Courts of appeal can decide applications for leave to appeal on the basis of submissions made to them in writing, and without hearing oral argument in open court. For example, section 17(2)(d) of the Superior Courts Act, 10 of 2013 says the two judges of the Supreme Court of Appeal, designated by the President of that court to decide whether or not to grant leave to appeal, may dismiss the application without hearing oral evidence. But it also says they must call for oral argument where they are of the opinion that circumstances so require.

Rule 19 of the Constitutional Court rules says applications for leave to appeal may be dismissed without the hearing of oral argument or even receiving written argument other than that contained in the affidavit filed in support of the application. But it also says the court may order that the application for leave to appeal be set down for argument, and direct that the parties deal not only with the question of whether or not leave to appeal should be granted but also with the merits of the dispute between them.

Many may ask whether this application was an appropriate one to be dismissed summarily by the Constitutional Court without hearing oral argument on so many constitutional issues that it raises between a much-maligned senior government official (if the media is to be the measure), on the one hand, and the President of the country, a senior member of his cabinet, and a retired Judge of the second highest court in the land, on the other.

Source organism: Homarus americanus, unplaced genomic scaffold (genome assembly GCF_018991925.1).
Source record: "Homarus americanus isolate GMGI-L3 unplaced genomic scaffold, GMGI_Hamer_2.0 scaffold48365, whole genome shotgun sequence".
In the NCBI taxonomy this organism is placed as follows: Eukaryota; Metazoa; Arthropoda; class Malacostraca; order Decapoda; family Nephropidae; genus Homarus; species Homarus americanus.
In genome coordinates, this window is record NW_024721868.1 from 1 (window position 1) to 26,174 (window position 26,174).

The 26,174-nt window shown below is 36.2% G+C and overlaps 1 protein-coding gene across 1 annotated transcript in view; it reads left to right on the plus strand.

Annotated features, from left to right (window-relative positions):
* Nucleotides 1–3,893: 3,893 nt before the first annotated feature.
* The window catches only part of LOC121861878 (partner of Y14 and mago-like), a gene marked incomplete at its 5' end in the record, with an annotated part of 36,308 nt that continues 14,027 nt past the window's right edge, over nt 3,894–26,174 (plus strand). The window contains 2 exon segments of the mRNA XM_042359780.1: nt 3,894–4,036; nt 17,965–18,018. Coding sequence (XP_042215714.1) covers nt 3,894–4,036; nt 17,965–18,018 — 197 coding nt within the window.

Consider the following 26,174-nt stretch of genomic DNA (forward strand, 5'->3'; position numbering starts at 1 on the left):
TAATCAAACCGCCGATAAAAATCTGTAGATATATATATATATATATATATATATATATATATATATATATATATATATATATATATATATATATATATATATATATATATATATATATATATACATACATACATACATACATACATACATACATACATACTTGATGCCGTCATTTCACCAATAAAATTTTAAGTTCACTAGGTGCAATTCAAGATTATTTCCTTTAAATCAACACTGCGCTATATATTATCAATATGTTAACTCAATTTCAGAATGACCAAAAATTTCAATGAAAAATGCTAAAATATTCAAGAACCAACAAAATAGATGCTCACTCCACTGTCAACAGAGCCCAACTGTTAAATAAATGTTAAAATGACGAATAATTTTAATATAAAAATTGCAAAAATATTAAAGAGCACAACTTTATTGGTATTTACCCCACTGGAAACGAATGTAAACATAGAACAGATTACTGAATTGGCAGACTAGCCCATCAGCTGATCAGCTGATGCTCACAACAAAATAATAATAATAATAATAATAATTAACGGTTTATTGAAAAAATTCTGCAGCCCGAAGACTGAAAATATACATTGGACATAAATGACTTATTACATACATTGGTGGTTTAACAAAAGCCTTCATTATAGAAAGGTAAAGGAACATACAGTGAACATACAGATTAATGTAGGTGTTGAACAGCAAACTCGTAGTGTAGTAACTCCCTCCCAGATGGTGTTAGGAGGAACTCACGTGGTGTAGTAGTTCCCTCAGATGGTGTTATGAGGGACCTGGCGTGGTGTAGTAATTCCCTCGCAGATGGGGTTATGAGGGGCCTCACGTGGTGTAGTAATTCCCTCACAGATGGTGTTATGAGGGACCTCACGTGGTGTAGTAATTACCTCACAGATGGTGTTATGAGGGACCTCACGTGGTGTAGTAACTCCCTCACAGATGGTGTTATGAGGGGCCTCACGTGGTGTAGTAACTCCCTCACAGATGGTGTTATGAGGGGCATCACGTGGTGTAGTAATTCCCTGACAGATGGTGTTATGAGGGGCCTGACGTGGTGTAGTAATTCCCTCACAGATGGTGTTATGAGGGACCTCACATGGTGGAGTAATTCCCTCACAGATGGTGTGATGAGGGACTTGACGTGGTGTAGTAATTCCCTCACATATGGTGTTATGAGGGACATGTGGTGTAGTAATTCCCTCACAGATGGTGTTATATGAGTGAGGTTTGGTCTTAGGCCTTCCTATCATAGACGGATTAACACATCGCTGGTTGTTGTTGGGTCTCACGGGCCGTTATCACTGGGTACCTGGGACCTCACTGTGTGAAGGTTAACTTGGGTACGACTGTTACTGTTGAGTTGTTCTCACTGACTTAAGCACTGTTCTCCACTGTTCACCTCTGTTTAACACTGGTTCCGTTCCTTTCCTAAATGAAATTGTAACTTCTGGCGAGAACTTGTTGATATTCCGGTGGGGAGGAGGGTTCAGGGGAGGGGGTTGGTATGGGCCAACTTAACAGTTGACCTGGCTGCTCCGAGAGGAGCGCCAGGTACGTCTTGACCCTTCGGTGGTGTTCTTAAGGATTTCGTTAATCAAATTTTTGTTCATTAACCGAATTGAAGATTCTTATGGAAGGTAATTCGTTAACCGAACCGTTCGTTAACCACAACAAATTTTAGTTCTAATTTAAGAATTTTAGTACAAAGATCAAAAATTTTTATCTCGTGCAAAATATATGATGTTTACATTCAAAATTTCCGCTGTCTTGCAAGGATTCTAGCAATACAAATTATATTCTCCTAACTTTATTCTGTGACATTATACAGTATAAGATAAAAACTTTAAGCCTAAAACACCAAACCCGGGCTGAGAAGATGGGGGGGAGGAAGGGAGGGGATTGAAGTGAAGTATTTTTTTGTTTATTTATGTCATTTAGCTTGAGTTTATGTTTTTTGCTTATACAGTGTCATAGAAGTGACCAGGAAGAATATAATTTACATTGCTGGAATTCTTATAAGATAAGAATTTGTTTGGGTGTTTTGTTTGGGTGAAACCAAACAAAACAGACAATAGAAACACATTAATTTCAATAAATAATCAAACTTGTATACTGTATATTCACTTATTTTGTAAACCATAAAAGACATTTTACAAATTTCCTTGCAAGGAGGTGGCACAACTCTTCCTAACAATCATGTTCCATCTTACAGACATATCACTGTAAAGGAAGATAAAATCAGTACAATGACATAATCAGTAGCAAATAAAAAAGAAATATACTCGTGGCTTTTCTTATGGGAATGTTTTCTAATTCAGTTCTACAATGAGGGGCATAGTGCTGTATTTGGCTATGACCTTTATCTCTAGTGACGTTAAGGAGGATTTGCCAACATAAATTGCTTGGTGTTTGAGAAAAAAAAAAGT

The right of access to court is not just a right to enter a courtroom, complain, vent your spleen and be on your merry way. It includes the right to have judges listen to your case without prejudging it. It includes judges looking at your case without being jaundiced by who you are, or by what they think you represent within the raging “State Capture” narrative that is dominating national discourse. It includes judges, ultimately, making a ruling on what was argued before them, not on what they believe should have been argued and lost.

That is fairness. The Constitutional Court in Walele also said that the right includes the legitimate expectation to be heard before a decision is made, even if the aggrieved person has no antecedent rights affected thereby. So, even if the rights that Mr Moyane asserts are spurious, it could be argued that, on its own authority, the Constitutional Court should have heard him. Why did it choose not to?

Since the enactment of the Superior Courts Act in 2013, prospects of success is not the only standard for deciding whether or not to grant applications for leave to appeal. Now, courts must also consider whether there are compelling reasons for the case to be heard. Many would argue that there are, given the fraught nature of the dispute and the profile of the personalities involved and positions they hold in the constitutional state.